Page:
Church Staff Benefits/Requirements
Our goal is to make this the best job you’ve ever had. We hope you find a place where you can feel supported, encouraged, and equipped to become all that God has called you to and want to lay a groundwork/foundation so this is possible. At any moment, we’d welcome any suggestions you might have for your own position or for one of your co-workers. We hope to treat each person as an individual and therefore your benefits may differ from your co-workers. We are not as interested in “equal” as we are in “what is right” for a particular situation/individual. We want to be as flexible as possible and believe that we have hired the right people and so we will choose to trust you with these benefits.
1. Must take 3 weeks vacation each year. This is extended to 4 weeks after serving for 5 yrs and to 5 weeks after 10 years of service. You will also get regular holidays where no one works.
2. Must take a 3 month sabbatical (paid) after 5 years of service. The number of vacation days you will receive will be reduced for this particular year.
3. Health/Dental Insurance for you and your family.
4. A month of sick leave each year – if needed. If there is a major event, more will be offered.
5. In the event of a pregnancy/birth, one month will be given to a husband for helping his family settle into the home – 3 months for a mother. All pre-natal doctor visits are excused for both mom and dad. For a parent, the family takes priority over the church. A staff person can only be healthy and effective professionally if his/her home life is healthy. We also believe that healthy homes among our staff people will serve as good examples to the congregation of what it means to live out our calling as parents.
6. One normal “work day” a month must be spent away from the office for the specific purpose of seeking God.
7. At least 2 normal “work days” a month (and as many as 1 day a week) must be spent serving in the community. The church will not just pay “lip service” & cash to the support of outside ministries. We realize that it may take you a little while to find a ministry niche that works for you and so we have also arranged a “local tour of ministries” for new staff people. Over the course of a couple months you’ll work in multiple ministries and meet the leaders of them. If your heart beats for something else, we’d also consider allowing/equipping/helping you to create a new outside ministry to be involved in regularly. However, this would be allowed sparingly. Church staff people generally do not need another thing to lead. They need places to serve and connect with people outside the church.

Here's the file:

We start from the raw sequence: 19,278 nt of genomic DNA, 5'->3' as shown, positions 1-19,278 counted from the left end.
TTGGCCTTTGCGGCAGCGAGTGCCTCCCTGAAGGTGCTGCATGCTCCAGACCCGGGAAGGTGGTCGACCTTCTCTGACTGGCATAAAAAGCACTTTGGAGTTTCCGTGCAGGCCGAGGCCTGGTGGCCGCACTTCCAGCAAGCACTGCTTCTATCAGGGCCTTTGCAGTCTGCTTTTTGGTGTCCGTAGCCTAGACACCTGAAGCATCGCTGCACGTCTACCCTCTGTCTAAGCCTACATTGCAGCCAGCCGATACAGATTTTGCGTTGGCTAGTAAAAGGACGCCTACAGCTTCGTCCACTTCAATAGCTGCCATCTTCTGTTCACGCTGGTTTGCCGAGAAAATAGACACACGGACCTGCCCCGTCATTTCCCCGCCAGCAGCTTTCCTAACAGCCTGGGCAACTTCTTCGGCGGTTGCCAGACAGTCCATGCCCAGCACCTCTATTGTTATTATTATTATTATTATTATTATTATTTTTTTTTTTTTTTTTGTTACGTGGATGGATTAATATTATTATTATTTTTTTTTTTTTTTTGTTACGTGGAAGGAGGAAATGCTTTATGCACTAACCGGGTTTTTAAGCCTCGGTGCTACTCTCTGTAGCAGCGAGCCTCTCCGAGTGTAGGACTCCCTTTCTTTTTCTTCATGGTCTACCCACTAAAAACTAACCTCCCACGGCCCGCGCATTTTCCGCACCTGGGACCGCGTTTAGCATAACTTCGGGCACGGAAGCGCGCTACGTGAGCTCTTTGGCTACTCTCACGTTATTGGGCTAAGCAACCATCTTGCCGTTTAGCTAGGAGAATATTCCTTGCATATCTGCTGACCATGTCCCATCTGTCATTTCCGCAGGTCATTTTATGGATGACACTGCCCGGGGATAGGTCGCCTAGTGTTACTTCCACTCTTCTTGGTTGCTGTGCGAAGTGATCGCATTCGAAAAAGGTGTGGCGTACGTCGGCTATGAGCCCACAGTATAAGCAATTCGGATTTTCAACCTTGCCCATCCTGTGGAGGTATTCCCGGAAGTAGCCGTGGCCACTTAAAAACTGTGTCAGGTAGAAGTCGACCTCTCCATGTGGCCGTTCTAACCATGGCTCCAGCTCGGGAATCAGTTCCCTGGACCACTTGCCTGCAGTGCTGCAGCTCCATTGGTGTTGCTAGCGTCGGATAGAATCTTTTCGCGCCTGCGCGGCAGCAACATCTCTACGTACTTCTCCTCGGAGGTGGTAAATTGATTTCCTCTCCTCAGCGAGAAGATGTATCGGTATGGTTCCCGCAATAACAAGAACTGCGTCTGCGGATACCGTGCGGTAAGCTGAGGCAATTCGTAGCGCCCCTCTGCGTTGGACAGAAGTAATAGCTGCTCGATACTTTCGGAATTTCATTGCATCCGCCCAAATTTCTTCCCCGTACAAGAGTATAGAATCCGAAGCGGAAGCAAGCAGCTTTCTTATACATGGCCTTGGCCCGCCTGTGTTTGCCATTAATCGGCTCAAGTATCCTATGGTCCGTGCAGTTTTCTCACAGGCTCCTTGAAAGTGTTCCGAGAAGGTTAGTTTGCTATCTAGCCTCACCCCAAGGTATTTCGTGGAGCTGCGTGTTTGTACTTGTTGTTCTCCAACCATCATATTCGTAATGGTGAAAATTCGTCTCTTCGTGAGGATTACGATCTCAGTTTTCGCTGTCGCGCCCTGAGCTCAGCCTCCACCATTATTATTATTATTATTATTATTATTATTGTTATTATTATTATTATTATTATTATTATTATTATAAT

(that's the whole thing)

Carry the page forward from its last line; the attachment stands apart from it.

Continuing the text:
8. Parents will be excused from normal “work” to attend their children’s events.
9. You should plan to be away from each of your weekly/normal programs at least once a month. (This forces others to step into the leadership roles and encourages you to equip them rather than just doing it all yourself.) This also allows you to use this time to volunteer or visit another ministry within the church or even at another church to help you get new ideas and stay “fresh.”
10. Staff people will only work 5 days/week except in special occasions like church camp, mission trips, etc. For a regular week, we insist on you actually taking 2 days off.
11. Funeral leave.
12. Although we do not believe in retirement and cannot find it in Scripture, we do believe in fiscal responsibility and will offer a pension plan. You may set aside up to 3% of your salary and the church will match 1.5% of it.
PS – I realize that some of this may not be very practical and maybe even a bit over-the-top but I think I’d rather err on the side of generosity.
1. With constant bits of information, we rarely take time to think or feel deeply. Humans can sort information quickly, but complex emotions like compassion or admiration take longer to process. (from Twitter:What’s it doing to us?)
2. Tweeting about ourselves all the time can eventually make us into narcissists. (an “it’s all about me”-attitude)
OK – so what am I gonna do about it? I don’t want to become that kind of guy, but I do enjoy the twitter experience and I actually read the tweets (status updates on facebook) of my friends ’cause I do care about what’s going on with them too. Anyway, here’s my idea:
I think I’ll try a little experiment.
If twitter has a tendency to make us inward/narcissists then, I’ll try to use it the opposite way. Today, all my tweets will be for the benefit of others. Today my tweets will be “in the key of Encouragement.” Tomorrow, maybe I’ll use them to offer advise or share Scripture. Any other ideas?
PS – I will probably still share a few of the things I’m doing throughout the day or if something funny happens, but I will seek to truly think about my tweet before I send it. I’m praying that God would help me to make your day better with my 140 characters.
“Pagan Christianity” by Frank Viola and George Barna is an interesting read. I read it a few months ago, and quite honestly, I’ve been wrestling with it ever since. I haven’t blogged or posted anything, ’cause I simply don’t know what to think.